The challenges facing the television sector were also highlighted by PwC, who forecast the share of total advertising revenue between 2013 and 2017 for the commercial television sector will fall from 29 to 27 per cent, while the internet share is forecast to rise.

Commercial Radio Australia has also emphasised that the reduction in licence fees is a welcome relief to Australian radio broadcasters who continue to carry regulatory obligations and costs well in excess of unregulated online competitors. The radio sector incurred roughly $24.83 million in licence fees across 273 licensees for the 2014-15 period. As noted by Commercial Radio Australia, it is important that pricing of spectrum licences for commercial free-to-air broadcasters be considered 'in the broader context of heavy regulation, local and Australian music content requirements, advertising restrictions and mandatory tags required of radio broadcasters, as well as the key role of radio in emergency situations'.

I would now like to return to Labor's support for a strong broadcasting sector. When Labor were in government we recognised the convergence driven challenges faced by commercial television broadcasters. Labor in government announced a rebate of 33 per cent for 2010 and 50 per cent for 2011. The 50 per cent reduction was extended to the end of 2013 by regulation and confirmed in legislation at the time. In announcing licence fee reductions in February 2010 then Minister Conroy conveyed that Labor were committed to reviewing the future role of licence fees in the face of significant change and also articulated the importance of a strong and vibrant broadcasting sector, saying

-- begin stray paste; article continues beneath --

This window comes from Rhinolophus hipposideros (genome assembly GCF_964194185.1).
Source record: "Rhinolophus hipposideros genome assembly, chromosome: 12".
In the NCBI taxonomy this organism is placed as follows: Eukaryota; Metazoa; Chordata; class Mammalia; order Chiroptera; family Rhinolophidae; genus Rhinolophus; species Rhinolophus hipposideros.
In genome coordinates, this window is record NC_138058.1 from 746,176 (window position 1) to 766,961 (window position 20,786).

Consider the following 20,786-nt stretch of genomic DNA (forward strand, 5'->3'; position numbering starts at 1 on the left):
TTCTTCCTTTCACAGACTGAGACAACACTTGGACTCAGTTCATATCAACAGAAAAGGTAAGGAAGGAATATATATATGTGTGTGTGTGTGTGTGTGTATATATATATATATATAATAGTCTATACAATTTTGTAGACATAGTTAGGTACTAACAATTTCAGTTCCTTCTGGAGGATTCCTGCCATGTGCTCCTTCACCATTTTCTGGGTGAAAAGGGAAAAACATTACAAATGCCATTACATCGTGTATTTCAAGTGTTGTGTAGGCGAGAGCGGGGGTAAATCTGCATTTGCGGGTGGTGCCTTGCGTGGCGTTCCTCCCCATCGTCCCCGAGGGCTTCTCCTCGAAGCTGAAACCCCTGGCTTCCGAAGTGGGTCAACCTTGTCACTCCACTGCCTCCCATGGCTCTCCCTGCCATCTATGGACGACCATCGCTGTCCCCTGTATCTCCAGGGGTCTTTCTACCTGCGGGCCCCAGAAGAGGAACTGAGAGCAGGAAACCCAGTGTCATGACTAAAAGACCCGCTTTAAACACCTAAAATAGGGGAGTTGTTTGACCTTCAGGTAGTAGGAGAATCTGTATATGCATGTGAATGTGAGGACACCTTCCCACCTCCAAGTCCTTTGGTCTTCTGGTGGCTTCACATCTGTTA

Broadcasters have a unique role in preserving our national culture and the commercial television sector invests hundreds of millions of dollars each year in the production of local content.

I think it is also instructive at this point to have a look at some of the comments made by then Minister Conroy on 21 February 2010 on the Insiders program. He was being asked by the host about how networks are struggling to meet their local content requirements. Then Minister Conroy said: